Four tips to survive the south african gig economy

To succeed in today’s marketplace, where the South African gig economy lives alongside the formal sector, the safe embrace of habit cannot be underestimated.

media update’s Adam Wakefield spoke to two experienced freelancers to find out what habits they rely on to succeed in a job market where they only have themselves to rely on.

The digitisation of the economy has seen a rise in individuals working for themselves. According to a McKinsey report, Independent work: Choice, necessity, and the gig economy, up to 162 million people in Europe and the United States, equivalent to 20 to 30% of the working age population, engage in some form of independent work.

Tamsin Oxford and Danette Breitenbach have both worked for themselves as freelance writers in South Africa for over a decade, and key to their success is the habit they rely on to get them through a workday where they only have themselves to rely on.

1. Be financially sound

According to Breitenbach, financial planning, management, and discipline are an integral part of working within the gig environment.

“It is important to have some money in the bank. You have to be able to roll money over and not spend because it is there. My first month as a freelancer I earned R500! It was a long time ago,” Breitenbach recalls.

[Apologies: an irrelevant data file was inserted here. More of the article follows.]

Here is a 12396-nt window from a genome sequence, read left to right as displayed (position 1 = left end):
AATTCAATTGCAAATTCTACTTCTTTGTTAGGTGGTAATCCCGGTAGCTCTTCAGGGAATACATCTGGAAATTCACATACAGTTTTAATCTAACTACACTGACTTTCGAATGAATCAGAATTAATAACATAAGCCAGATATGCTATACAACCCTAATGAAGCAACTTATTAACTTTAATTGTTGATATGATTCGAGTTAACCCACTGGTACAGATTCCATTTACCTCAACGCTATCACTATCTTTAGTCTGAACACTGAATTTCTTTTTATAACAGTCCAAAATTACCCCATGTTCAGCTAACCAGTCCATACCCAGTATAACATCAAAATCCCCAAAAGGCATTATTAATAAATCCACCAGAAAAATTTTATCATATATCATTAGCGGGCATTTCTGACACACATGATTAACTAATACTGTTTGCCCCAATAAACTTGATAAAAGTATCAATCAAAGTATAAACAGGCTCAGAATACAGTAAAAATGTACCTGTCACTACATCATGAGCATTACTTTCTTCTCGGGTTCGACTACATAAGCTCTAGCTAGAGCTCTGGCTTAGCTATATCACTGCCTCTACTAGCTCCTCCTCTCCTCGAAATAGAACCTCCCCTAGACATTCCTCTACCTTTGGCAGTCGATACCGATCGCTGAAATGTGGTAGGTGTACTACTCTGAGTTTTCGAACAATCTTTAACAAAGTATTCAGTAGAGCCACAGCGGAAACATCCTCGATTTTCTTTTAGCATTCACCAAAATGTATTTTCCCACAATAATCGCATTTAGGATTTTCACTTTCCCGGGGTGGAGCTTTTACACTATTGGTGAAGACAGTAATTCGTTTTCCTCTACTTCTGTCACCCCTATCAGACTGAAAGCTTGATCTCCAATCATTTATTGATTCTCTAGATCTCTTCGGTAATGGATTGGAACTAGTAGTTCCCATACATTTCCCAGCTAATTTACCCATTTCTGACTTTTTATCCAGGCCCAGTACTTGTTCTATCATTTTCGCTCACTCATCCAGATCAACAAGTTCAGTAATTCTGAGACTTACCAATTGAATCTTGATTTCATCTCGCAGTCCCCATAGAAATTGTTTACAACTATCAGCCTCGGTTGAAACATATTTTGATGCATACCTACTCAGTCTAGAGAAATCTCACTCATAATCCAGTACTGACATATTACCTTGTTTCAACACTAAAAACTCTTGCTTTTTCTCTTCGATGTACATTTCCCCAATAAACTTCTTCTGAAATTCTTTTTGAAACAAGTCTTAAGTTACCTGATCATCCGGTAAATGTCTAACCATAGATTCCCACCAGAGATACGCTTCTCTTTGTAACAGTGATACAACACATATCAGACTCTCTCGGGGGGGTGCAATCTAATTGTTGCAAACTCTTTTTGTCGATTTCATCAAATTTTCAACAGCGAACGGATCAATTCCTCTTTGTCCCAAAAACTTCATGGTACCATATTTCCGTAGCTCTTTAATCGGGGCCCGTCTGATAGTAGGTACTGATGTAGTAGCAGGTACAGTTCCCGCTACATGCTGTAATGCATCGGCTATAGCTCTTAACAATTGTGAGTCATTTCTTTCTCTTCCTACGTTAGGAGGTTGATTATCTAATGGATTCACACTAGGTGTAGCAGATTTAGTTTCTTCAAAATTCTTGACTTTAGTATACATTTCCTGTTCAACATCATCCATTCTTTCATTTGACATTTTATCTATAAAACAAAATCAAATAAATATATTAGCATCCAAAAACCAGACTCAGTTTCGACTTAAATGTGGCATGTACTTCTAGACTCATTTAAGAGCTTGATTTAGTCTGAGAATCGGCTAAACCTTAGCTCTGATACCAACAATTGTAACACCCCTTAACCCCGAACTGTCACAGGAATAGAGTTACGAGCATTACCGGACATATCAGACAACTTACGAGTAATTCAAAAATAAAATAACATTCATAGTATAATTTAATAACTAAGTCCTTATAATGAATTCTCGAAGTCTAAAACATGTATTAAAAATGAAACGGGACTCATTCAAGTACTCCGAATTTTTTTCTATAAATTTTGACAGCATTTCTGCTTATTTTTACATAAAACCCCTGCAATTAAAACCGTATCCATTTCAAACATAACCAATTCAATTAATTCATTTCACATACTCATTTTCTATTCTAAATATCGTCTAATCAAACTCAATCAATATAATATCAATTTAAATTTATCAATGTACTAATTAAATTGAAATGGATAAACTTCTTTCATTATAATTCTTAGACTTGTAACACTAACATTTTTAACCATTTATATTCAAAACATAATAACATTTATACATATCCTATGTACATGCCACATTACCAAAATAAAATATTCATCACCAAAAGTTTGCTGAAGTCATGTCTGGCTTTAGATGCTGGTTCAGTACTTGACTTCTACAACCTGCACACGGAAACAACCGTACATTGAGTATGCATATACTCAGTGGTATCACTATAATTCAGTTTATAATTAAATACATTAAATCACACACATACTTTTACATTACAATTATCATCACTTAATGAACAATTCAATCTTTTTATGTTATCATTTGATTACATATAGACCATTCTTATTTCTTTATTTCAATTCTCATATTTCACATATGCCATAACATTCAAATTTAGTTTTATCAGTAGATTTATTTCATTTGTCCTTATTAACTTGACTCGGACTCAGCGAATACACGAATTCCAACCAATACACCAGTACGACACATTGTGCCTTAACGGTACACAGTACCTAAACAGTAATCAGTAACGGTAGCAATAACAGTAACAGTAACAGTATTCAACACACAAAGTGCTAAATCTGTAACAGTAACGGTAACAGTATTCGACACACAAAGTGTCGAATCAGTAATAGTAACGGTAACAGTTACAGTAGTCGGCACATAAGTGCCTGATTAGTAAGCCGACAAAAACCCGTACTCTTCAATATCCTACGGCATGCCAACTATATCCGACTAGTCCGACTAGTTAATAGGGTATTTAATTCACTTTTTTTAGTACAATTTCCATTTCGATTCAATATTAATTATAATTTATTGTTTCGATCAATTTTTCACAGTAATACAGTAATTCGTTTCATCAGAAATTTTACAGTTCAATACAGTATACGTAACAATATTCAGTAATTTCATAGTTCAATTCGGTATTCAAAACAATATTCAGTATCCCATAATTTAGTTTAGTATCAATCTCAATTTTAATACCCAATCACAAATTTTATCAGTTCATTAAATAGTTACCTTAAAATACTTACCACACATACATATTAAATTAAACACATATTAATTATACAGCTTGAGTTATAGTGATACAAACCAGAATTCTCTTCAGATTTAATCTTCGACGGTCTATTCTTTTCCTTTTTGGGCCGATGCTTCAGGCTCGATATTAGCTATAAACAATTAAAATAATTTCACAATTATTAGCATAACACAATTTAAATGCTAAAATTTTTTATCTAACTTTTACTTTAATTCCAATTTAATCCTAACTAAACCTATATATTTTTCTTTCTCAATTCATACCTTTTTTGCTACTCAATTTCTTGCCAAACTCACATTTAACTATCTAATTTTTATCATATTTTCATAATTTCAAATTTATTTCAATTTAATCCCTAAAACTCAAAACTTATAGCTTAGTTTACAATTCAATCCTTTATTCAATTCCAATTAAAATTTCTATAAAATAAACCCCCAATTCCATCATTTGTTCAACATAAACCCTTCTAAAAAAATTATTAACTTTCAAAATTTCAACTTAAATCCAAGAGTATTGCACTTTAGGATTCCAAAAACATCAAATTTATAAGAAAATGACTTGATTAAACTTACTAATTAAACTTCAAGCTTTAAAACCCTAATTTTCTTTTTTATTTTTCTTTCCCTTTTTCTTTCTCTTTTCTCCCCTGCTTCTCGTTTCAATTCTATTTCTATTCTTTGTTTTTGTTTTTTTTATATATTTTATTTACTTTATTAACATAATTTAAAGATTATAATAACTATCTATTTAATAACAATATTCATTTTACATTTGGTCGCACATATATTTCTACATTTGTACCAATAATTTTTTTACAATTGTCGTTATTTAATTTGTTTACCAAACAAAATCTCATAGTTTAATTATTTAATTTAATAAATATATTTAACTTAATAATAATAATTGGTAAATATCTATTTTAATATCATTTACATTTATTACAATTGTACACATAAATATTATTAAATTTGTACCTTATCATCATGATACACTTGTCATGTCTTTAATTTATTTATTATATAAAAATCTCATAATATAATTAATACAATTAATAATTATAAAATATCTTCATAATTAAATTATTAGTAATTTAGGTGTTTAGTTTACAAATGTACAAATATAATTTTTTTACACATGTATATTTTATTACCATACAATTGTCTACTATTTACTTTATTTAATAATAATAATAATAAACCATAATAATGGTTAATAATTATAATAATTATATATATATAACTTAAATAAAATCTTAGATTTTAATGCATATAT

“Retainers or a contract for regular work is good. You have to network continuously. I am always putting out feelers for work, chatting to people etc. You cannot be afraid to cold call or offer your services. You must think out of the box.”

Oxford says a “buffer fund”, as she calls it, is protection against clients who do not pay on time, or for long periods of time, even up to a year in the worst cases.

“It can be incredibly demotivating if you have worked like a dog all month and have only one payment to show for it. Try to build up a buffer fund that can cover your expenses for at least three months before you start out,” Oxford says.

“That way, you know you can pay your bills until the flow starts. Just to give you perspective – one bad month of payments impacts your accounts for three months.”

2. Be disciplined and a self-motivator 

Working for yourself means you are your own boss and, according to Oxford, doing so means being a self-motivator.

“There isn’t going to be George from accounting standing at the water cooler and suggesting that you get on with your work. Only you get to decide that it’s time to sit down and face that To Do list, and only you can make it happen,” Oxford says.

“If you’re sick, you don’t get the day off unless you are really completely incapacitated. Freelance is tough, but awesome if you can push through the desire to fire up a video game and play all morning in your pyjamas. I carried on through chemo so I could keep my business alive.”

Creating a balanced routine, which includes ‘me time’ and sticking to it, is at the centre of how Oxford plans her day.